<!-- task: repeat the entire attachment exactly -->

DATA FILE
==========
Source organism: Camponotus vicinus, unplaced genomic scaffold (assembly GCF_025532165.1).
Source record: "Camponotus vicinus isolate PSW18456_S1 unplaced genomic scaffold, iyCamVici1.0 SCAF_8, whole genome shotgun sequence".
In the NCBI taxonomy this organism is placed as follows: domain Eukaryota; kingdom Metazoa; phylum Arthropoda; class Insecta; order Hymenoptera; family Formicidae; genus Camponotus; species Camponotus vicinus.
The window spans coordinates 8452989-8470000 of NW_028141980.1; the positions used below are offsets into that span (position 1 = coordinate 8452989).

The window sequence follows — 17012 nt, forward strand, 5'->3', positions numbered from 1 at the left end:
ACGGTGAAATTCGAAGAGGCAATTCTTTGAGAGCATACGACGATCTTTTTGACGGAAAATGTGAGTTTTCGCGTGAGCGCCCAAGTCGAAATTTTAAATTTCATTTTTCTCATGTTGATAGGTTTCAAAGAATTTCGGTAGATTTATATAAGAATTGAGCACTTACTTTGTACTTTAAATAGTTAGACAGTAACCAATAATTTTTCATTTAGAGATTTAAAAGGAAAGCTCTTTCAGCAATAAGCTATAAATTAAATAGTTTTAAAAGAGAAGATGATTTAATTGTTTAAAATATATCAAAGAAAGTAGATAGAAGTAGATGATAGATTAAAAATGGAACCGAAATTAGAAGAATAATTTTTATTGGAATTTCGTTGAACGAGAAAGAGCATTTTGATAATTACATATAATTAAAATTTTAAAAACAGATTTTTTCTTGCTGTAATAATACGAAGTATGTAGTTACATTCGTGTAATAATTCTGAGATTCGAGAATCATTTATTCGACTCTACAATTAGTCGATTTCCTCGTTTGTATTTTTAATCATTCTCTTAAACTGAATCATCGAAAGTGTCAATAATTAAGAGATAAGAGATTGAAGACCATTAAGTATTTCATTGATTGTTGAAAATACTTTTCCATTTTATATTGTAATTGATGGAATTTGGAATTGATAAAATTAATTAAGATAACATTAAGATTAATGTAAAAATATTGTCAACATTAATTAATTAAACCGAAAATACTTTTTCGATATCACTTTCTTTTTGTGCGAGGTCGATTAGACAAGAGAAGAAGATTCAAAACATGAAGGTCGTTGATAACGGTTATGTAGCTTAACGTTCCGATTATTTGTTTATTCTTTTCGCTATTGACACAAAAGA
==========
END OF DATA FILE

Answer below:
Source organism: Camponotus vicinus, unplaced genomic scaffold (assembly GCF_025532165.1).
Source record: "Camponotus vicinus isolate PSW18456_S1 unplaced genomic scaffold, iyCamVici1.0 SCAF_8, whole genome shotgun sequence".
In the NCBI taxonomy this organism is placed as follows: domain Eukaryota; kingdom Metazoa; phylum Arthropoda; class Insecta; order Hymenoptera; family Formicidae; genus Camponotus; species Camponotus vicinus.
The window spans coordinates 8452989-8470000 of NW_028141980.1; the positions used below are offsets into that span (position 1 = coordinate 8452989).

The window sequence follows — 17012 nt, forward strand, 5'->3', positions numbered from 1 at the left end:
ACGGTGAAATTCGAAGAGGCAATTCTTTGAGAGCATACGACGATCTTTTTGACGGAAAATGTGAGTTTTCGCGTGAGCGCCCAAGTCGAAATTTTAAATTTCATTTTTCTCATGTTGATAGGTTTCAAAGAATTTCGGTAGATTTATATAAGAATTGAGCACTTACTTTGTACTTTAAATAGTTAGACAGTAACCAATAATTTTTCATTTAGAGATTTAAAAGGAAAGCTCTTTCAGCAATAAGCTATAAATTAAATAGTTTTAAAAGAGAAGATGATTTAATTGTTTAAAATATATCAAAGAAAGTAGATAGAAGTAGATGATAGATTAAAAATGGAACCGAAATTAGAAGAATAATTTTTATTGGAATTTCGTTGAACGAGAAAGAGCATTTTGATAATTACATATAATTAAAATTTTAAAAACAGATTTTTTCTTGCTGTAATAATACGAAGTATGTAGTTACATTCGTGTAATAATTCTGAGATTCGAGAATCATTTATTCGACTCTACAATTAGTCGATTTCCTCGTTTGTATTTTTAATCATTCTCTTAAACTGAATCATCGAAAGTGTCAATAATTAAGAGATAAGAGATTGAAGACCATTAAGTATTTCATTGATTGTTGAAAATACTTTTCCATTTTATATTGTAATTGATGGAATTTGGAATTGATAAAATTAATTAAGATAACATTAAGATTAATGTAAAAATATTGTCAACATTAATTAATTAAACCGAAAATACTTTTTCGATATCACTTTCTTTTTGTGCGAGGTCGATTAGACAAGAGAAGAAGATTCAAAACATGAAGGTCGTTGATAACGGTTATGTAGCTTAACGTTCCGATTATTTGTTTATTCTTTTCGCTATTGACACAAAAGA